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"Whoever wants to be my disciple must deny themselves and take up their cross" The Price of being Christ-like

The story of Jesus ( Yeshua / Isa), regardless of one's religious background, offers profound insights into courage, compassion, and moral strength. In today's climate, how many of us have that courage? Why does standing up for freedom, justice, and equality come at a price? 

Jesus challenged injustice, and those seeking to follow his example may confront societal injustices. Speaking out against oppression or advocating for the marginalized may require courage in the face of potential backlash. Many aspects of Jesus' teachings go against the grain of a culture prioritizing success, power, and individual achievement. Choosing a path of love, service, and compassion may counter societal norms.

Christ-like virtues often involve vulnerability—being open, empathetic, and willing to share in the suffering of others. This requires courage because it means opening oneself to the potential for pain, rejection, or misunderstanding.

The phrase "carry your cross" is derived from a statement made by Jesus in the Bible. In the Gospel of Matthew, Jesus says," Matthew 16:24, "Whoever wants to be my disciple must deny themselves, take up their cross, and follow me. "

The metaphor of carrying one's cross is often understood as a symbol of self-sacrifice, commitment, and willingness to endure hardship to follow Jesus. In the historical context, the cross was an instrument of execution, so The region where Jesus lived was under Roman occupation, and the Jewish religious leaders were cautious not to provoke the Roman authorities. Jesus' growing popularity and his association with the title "Messiah" could have raised concerns among both Jewish and Roman leaders., challenges, and even persecution for the sake of one's faith and commitment to Jesus.

In a broader sense, carrying one's cross is about surrendering one's will, desires, and comfort for the higher purpose of following Jesus and living according to his teachings. It signifies a commitment to discipleship, selflessness, and obedience to God's will, even in adversity.

Jesus showed concern for the marginalized and oppressed. He associated with tax collectors, sinners, and other social outcasts, challenging societal norms and demonstrating the importance of compassion and inclusion. Jesus emphasized ethical and moral behavior, such as the Golden Rule Matthew 7:12:" So in everything, do to others what you would have them do to you, for this sums up the Law and the Prophets.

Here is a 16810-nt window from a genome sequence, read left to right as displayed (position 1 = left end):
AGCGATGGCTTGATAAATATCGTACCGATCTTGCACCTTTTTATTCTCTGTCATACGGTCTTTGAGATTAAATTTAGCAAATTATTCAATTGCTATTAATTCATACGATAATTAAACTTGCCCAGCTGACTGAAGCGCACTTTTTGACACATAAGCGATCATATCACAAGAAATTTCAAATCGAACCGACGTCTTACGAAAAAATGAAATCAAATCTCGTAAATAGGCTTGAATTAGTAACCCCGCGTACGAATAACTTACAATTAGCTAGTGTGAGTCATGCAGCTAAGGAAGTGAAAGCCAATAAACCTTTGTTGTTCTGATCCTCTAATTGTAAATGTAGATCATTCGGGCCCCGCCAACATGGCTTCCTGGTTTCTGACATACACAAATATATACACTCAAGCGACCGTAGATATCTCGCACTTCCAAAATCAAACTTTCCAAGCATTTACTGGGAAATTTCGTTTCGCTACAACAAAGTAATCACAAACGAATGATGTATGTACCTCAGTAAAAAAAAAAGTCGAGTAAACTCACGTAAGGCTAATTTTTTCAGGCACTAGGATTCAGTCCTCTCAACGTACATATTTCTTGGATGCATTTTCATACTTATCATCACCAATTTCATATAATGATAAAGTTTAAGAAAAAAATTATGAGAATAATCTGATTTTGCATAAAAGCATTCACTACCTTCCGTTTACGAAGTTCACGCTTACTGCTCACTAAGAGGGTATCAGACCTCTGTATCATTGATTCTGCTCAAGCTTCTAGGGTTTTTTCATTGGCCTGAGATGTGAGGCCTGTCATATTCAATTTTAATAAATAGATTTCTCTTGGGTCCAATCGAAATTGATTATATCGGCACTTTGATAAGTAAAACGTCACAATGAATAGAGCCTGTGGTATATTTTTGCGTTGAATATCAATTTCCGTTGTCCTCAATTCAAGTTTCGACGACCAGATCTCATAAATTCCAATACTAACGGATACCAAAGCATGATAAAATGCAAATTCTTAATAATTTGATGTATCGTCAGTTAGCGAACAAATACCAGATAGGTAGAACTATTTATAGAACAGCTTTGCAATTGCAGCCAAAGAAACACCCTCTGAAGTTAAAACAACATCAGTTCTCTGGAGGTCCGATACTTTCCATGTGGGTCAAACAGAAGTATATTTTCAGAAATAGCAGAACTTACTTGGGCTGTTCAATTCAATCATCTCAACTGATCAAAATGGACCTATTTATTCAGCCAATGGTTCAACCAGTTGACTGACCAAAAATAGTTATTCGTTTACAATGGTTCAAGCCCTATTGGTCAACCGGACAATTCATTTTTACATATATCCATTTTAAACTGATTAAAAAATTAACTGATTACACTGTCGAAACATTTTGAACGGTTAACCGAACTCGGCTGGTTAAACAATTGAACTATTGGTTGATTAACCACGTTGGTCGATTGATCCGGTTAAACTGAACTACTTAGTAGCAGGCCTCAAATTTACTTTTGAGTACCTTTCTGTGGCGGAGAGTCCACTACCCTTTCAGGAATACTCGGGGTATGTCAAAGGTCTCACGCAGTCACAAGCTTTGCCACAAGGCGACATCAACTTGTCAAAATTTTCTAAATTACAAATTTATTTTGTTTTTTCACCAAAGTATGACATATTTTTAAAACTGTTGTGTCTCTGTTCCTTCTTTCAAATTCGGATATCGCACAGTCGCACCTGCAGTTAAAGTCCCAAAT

"Mark 12:31 says," to love one's neighbor as oneself." These teachings imply a commitment to justice, fairness, and equality in human interactions. Jesus' teachings emphasized the equality of all individuals before God. He often challenged societal hierarchies and demonstrated that everyone, regardless of social status or background, had value in the eyes of God.

If Jesus did good things for the people, why did they turn on him?

The role of Judas Iscariot in betraying Jesus highlights the presence of internal conflicts and betrayal among those close to him. Internal conflicts, betrayal, or shifts in loyalty can also be challenges for modern leaders. Maintaining a united front among supporters is crucial for success.

 The region where Jesus lived was under Roman occupation, and the Jewish religious leaders were cautious not to provoke the Roman authorities. Jesus' growing popularity and association with the title "Messiah" could have raised concerns among Jewish and Roman leaders., particularly the Pharisees and Sadducees. His criticism of their practices and his popularity among the people threatened their influence. 

Today's Leaders challenging the existing power structures may encounter resistance from those who benefit from the status quo. Powerful entities may perceive such leaders as threats to their interests. 

Jesus fearlessly spoke truth to religious and political authorities, regardless of the potential consequences. Even when unpopular, his commitment to truth and justice is a testament to courage. Following Christ's example often means living a purpose-driven life centered around serving others and seeking the community's well-being. This may require stepping away from a purely self-centered pursuit of personal success.

How many of us will pick up our cross to be Christ-like in a world of social media and unjust practices? Addressing social injustice and standing against societal norms may require courage and resilience. Individuals willing to face criticism or opposition for the sake of justice demonstrate a commitment to Christ-like values.

Individuals within supportive communities, religious or otherwise, may find strength and encouragement to live out Christ-like principles. Community support can be instrumental in facing the challenges of taking a stand against injustice.

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